Attacks against cloud service providers are on the rise

As noted in our 2022 Security Report, the past year has seen a tidal wave of attacks that exploit vulnerabilities in the services of the industry’s leading cloud providers. For the cybercriminals involved, the end goal is to gain complete control over an organization’s cloud infrastructure or, worse, an organization’s entire IT estate, including its proprietary code and records of his clients. Needless to say, this can have a devastating impact on affected businesses and they are right to be concerned.

The types of flaws discussed here are not logical or permissions-based flaws derived from an organization’s control policy that threat actors could use to gain unauthorized access and escalate privileges. This could at least be identified and dealt with by the organization in question. Instead, these flaws tend to be critical vulnerabilities within the cloud infrastructure itself, which can be much more difficult to guard against.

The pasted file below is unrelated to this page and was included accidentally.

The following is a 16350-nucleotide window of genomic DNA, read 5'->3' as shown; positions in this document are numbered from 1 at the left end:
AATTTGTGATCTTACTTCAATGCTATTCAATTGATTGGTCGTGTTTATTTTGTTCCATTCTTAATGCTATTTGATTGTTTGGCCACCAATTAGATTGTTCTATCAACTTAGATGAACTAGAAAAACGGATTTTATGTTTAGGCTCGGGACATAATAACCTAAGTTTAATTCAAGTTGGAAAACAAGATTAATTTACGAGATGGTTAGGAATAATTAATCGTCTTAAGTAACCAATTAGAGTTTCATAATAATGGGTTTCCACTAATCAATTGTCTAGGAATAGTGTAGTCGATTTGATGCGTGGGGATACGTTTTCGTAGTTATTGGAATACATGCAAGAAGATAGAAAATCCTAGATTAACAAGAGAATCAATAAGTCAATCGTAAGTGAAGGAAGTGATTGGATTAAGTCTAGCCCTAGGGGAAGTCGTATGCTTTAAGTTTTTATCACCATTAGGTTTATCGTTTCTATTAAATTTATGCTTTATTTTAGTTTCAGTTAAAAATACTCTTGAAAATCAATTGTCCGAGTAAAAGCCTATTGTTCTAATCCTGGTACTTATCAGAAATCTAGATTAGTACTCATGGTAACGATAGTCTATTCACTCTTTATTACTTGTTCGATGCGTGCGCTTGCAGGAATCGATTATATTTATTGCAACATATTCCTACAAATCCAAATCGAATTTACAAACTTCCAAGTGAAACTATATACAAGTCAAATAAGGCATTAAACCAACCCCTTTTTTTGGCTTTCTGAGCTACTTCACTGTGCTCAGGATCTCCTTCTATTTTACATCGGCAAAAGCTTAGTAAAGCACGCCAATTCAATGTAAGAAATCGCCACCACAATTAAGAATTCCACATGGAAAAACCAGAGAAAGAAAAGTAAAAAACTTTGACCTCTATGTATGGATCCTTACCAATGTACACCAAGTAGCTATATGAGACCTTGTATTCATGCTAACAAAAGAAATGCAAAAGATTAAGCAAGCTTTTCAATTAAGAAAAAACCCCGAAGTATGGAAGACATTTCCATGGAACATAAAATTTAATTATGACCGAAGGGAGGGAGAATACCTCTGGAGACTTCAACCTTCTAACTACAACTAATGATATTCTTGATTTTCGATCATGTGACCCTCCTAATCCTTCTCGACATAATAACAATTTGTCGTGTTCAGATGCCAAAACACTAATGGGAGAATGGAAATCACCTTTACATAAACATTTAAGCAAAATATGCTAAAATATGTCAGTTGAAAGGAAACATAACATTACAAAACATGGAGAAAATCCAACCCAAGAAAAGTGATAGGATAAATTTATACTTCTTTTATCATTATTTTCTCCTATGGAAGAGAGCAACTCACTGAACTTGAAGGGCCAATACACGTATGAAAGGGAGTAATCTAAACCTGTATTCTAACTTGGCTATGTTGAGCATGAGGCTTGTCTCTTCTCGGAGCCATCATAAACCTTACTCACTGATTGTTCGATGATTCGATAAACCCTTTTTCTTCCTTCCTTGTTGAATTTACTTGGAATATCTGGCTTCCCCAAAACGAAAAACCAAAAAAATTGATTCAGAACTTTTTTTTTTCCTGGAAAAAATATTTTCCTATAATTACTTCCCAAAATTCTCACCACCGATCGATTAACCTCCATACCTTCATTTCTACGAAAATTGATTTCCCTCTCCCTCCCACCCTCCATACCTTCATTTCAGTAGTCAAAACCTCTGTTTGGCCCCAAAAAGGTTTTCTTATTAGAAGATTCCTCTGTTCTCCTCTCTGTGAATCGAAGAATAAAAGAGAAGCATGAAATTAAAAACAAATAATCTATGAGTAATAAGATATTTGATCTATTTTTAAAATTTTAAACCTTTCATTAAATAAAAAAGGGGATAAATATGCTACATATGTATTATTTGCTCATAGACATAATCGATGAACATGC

Take the OMIGOD flaw, for example, which broke the floodgates when it came to attacking cloud services in 2021. In September, four critical vulnerabilities were discovered in the Microsoft Azure software agent that allowed users to manage configurations in remote and local environments. An estimated 65% of Azure’s customer base was made vulnerable by this exploit, putting thousands of organizations and millions of endpoints at risk. Thanks to this OMIGOD flaw, hackers were able to execute arbitrary code remotely within an organization’s network and elevate root privileges, thus taking control of the network. As part of its September 2021 update, Microsoft fixed the issue but the automatic fix it released appeared ineffective for several days. Other flaws were exposed in Microsoft Azure’s cloud services throughout the year, including the “ChaosDB” vulnerability that allowed cybercriminals to recover several internal keys used to gain root privileges that would eventually allow them to manage databases and accounts of targeted organizations. Companies made vulnerable by this particular “open door” included Coca-Cola, Skype and even security specialist, Symantec.